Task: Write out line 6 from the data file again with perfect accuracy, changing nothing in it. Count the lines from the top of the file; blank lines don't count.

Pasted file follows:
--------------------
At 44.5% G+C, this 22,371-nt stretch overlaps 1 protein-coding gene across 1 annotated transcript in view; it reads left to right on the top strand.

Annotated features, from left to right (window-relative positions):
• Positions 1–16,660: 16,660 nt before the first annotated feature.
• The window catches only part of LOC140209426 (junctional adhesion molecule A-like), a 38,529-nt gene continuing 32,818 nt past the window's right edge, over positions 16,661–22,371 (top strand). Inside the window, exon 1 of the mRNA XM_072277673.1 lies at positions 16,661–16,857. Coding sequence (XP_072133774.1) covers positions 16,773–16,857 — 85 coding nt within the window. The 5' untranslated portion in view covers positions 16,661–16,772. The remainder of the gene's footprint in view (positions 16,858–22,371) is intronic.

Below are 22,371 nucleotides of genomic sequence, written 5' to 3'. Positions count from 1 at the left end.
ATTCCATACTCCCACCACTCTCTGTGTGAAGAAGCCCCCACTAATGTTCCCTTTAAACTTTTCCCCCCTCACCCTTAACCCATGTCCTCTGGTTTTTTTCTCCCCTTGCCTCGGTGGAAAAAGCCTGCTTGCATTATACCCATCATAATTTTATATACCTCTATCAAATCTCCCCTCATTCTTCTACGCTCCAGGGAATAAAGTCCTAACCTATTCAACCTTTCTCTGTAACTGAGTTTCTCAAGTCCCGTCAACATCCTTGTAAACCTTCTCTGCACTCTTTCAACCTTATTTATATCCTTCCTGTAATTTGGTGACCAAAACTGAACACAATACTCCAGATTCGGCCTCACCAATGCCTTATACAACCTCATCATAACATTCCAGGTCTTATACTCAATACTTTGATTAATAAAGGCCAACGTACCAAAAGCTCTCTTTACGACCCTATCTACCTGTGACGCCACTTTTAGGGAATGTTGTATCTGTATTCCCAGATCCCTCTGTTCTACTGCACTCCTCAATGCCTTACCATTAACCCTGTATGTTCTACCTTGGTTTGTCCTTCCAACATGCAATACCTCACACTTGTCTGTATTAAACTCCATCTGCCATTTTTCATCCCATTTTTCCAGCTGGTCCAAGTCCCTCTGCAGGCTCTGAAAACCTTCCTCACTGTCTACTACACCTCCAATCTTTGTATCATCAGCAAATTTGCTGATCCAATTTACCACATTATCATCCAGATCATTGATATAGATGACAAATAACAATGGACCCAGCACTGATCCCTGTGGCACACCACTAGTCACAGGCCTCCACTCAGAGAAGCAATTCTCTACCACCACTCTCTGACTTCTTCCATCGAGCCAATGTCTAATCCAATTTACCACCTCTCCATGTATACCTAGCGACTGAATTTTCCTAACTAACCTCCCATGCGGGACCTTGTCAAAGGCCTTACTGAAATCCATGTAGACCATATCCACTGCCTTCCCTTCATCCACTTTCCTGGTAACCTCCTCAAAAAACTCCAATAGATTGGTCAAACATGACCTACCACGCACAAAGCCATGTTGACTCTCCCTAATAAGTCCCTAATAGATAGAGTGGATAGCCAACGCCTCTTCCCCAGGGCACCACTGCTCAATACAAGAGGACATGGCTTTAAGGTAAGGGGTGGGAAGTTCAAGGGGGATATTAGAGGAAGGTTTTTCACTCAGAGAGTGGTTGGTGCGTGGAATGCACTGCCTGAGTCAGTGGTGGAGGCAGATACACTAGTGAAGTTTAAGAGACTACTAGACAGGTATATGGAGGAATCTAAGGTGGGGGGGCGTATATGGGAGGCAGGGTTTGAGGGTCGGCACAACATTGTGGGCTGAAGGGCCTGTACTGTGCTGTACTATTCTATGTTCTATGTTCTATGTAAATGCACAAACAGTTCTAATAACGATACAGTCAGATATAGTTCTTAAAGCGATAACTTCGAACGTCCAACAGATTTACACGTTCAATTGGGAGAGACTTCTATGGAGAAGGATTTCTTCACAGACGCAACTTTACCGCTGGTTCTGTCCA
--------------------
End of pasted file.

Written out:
ATTCCATACTCCCACCACTCTCTGTGTGAAGAAGCCCCCACTAATGTTCCCTTTAAACTTTTCCCCCCTCACCCTTAACCCATGTCCTCTGGTTTTTTTCTCCCCTTGCCTCGGTGGAAAAAGCCTGCTTGCATTATACCCATCATAATTTTATATACCTCTATCAAATCTCCCCTCATTCTTCTACGCTCCAGGGAATAAAGTCCTAACCTATTCAACCTTTCTCTGTAACTGAGTTTCTCAAGTCCCGTCAACATCCTTGTAAACCTTCTCTGCACTCTTTCAACCTTATTTATATCCTTCCTGTAATTTGGTGACCAAAACTGAACACAATACTCCAGATTCGGCCTCACCAATGCCTTATACAACCTCATCATAACATTCCAGGTCTTATACTCAATACTTTGATTAATAAAGGCCAACGTACCAAAAGCTCTCTTTACGACCCTATCTACCTGTGACGCCACTTTTAGGGAATGTTGTATCTGTATTCCCAGATCCCTCTGTTCTACTGCACTCCTCAATGCCTTACCATTAACCCTGTATGTTCTACCTTGGTTTGTCCTTCCAACATGCAATACCTCACACTTGTCTGTATTAAACTCCATCTGCCATTTTTCATCCCATTTTTCCAGCTGGTCCAAGTCCCTCTGCAGGCTCTGAAAACCTTCCTCACTGTCTACTACACCTCCAATCTTTGTATCATCAGCAAATTTGCTGATCCAATTTACCACATTATCATCCAGATCATTGATATAGATGACAAATAACAATGGACCCAGCACTGATCCCTGTGGCACACCACTAGTCACAGGCCTCCACTCAGAGAAGCAATTCTCTACCACCACTCTCTGACTTCTTCCATCGAGCCAATGTCTAATCCAATTTACCACCTCTCCATGTATACCTAGCGACTGAATTTTCCTAACTAACCTCCCATGCGGGACCTTGTCAAAGGCCTTACTGAAATCCATGTAGACCATATCCACTGCCTTCCCTTCATCCACTTTCCTGGTAACCTCCTCAAAAAACTCCAATAGATTGGTCAAACATGACCTACCACGCACAAAGCCATGTTGACTCTCCCTAATAAGTCCCTAATAGATAGAGTGGATAGCCAACGCCTCTTCCCCAGGGCACCACTGCTCAATACAAGAGGACATGGCTTTAAGGTAAGGGGTGGGAAGTTCAAGGGGGATATTAGAGGAAGGTTTTTCACTCAGAGAGTGGTTGGTGCGTGGAATGCACTGCCTGAGTCAGTGGTGGAGGCAGATACACTAGTGAAGTTTAAGAGACTACTAGACAGGTATATGGAGGAATCTAAGGTGGGGGGGCGTATATGGGAGGCAGGGTTTGAGGGTCGGCACAACATTGTGGGCTGAAGGGCCTGTACTGTGCTGTACTATTCTATGTTCTATGTTCTATGTAAATGCACAAACAGTTCTAATAACGATACAGTCAGATATAGTTCTTAAAGCGATAACTTCGAACGTCCAACAGATTTACACGTTCAATTGGGAGAGACTTCTATGGAGAAGGATTTCTTCACAGACGCAACTTTACCGCTGGTTCTGTCCA